Institutional and Political Impediments
Chapter 3 analyzed U.S. civil–military relations in terms of the threedimensional framework that is at the heart of this book. While democratic civilian control is not the issue in the United States that it is in most of the world, and although the executive and legislature wield an impressive number of instruments to oversee the efficient use of resources, the effectiveness of the security sector is recognized to be problematic by virtually all policy experts. As the only remaining superpower, with commitments across the globe, the challenges concerning U.S. national security and defense are real in terms of blood and gold and have to be dealt with seriously. Not surprisingly, there have been many diverse efforts to improve the effectiveness of the U.S. defense and security sector.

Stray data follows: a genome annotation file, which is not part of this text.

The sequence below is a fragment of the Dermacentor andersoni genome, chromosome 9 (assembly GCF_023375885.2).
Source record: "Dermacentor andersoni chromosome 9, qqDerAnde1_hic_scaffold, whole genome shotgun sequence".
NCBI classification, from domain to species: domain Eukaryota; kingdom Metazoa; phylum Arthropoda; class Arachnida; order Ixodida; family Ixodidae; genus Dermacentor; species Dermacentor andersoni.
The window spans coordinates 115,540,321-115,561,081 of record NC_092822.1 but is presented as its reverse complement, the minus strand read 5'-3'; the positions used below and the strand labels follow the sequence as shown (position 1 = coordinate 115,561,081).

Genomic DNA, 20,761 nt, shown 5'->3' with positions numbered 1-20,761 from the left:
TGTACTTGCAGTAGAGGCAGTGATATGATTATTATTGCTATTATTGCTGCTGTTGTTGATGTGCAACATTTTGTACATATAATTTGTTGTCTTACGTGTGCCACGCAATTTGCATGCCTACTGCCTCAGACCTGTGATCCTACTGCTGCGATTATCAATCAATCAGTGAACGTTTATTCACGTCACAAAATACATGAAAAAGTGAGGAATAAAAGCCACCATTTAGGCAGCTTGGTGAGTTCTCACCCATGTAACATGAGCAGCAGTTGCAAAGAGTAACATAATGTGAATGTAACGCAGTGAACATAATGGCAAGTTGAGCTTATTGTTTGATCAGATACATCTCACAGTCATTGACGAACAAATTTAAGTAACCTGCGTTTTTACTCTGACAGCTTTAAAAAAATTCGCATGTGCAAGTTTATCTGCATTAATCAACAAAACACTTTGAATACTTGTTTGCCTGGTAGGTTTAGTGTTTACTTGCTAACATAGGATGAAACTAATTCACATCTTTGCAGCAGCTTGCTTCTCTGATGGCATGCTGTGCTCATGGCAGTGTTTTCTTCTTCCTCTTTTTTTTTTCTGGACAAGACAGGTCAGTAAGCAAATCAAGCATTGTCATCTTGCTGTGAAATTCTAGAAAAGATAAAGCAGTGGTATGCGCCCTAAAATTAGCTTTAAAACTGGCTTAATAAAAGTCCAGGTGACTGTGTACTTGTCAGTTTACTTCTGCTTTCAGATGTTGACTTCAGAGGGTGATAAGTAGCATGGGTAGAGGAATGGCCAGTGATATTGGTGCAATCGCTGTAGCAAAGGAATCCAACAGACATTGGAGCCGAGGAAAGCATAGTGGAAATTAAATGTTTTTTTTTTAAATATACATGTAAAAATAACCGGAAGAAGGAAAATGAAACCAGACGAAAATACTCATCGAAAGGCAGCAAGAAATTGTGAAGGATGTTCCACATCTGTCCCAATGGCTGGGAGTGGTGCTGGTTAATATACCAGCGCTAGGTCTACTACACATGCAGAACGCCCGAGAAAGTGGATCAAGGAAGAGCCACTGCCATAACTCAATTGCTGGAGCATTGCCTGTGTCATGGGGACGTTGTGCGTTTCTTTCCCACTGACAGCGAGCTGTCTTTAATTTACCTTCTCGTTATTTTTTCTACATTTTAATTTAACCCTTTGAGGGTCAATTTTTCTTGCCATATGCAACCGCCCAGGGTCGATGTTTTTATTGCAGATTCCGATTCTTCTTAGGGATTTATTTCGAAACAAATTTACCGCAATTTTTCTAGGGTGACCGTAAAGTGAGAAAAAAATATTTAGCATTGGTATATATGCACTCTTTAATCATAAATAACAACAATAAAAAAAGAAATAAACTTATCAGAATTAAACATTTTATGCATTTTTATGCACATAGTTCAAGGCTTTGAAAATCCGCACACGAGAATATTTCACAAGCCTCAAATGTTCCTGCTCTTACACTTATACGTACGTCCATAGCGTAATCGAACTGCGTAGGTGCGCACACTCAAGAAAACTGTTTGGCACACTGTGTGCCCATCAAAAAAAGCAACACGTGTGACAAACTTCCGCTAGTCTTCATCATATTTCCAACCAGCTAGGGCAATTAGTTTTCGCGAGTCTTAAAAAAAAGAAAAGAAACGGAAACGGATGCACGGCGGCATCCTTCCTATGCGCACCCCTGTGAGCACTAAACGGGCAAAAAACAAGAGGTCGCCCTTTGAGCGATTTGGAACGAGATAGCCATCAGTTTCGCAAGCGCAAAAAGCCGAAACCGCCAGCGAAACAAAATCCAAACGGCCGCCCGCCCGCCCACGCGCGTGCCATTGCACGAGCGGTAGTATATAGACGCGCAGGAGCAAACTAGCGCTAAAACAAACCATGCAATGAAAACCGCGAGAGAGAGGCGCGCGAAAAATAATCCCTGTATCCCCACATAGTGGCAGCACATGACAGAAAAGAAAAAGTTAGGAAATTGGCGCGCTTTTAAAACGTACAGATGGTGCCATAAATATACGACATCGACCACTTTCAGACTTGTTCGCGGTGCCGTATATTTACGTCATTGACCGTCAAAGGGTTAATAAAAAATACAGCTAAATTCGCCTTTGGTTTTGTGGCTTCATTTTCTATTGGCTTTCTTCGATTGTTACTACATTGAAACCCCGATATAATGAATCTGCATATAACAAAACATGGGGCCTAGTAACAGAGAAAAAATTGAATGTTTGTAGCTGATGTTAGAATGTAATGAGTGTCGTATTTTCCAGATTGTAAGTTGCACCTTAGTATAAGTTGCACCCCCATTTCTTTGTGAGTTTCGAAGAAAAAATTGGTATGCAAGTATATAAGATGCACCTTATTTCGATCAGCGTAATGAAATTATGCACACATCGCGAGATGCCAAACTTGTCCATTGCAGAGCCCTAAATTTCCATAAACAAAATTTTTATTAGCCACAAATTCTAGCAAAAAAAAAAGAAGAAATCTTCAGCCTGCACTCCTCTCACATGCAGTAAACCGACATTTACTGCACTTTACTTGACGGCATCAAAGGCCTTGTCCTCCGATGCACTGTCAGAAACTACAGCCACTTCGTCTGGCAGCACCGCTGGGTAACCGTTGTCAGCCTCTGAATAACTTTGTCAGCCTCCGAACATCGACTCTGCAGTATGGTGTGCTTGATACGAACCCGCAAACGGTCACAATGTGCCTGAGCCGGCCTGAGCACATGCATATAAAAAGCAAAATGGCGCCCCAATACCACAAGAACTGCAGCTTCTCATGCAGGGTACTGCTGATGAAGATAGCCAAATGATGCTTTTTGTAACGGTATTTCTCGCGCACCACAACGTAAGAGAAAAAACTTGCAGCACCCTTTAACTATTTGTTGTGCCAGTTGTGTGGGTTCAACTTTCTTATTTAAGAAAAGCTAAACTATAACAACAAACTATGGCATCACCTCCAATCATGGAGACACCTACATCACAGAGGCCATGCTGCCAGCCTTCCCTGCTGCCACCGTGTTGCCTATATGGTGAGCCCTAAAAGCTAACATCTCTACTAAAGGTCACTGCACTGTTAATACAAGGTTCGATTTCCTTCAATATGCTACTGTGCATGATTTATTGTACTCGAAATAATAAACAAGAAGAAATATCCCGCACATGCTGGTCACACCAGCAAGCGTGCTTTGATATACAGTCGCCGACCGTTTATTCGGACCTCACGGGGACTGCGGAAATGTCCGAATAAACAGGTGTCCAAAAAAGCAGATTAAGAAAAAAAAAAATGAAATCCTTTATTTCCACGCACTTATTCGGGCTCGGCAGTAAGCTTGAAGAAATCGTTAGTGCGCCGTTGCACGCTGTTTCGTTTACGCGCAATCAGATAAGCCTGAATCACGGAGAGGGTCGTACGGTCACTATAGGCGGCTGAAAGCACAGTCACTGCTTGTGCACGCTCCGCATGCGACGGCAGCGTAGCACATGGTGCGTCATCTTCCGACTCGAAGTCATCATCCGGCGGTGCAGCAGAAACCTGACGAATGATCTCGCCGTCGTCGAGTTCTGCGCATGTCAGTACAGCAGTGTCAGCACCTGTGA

This chapter will review the most important reform efforts in recent years, beginning with the Goldwater-Nichols Defense Reorganization Act of 1986. The other reform initiatives reviewed here all began after the events of September 11, 2001, which signaled the dramatic end of false tranquility in the United States and saw a renewed emphasis on the emerging threat environment. This in turn led to the so-called Global War on Terror and the invasions of Afghanistan in 2001 and Iraq in 2003. Besides the Goldwater-Nichols Act, the chapter will review the findings and recommendations (released in July and August 2004) of the National Commission on Terrorist Attacks upon the United States, commonly known as the 9/11 Commission; the 2005 Center for Strategic and International Studies (CSIS) report, “Department of Defense Reform: Beyond Goldwater-Nichols”; the CSIS “Smart Power Initiative” of 2007;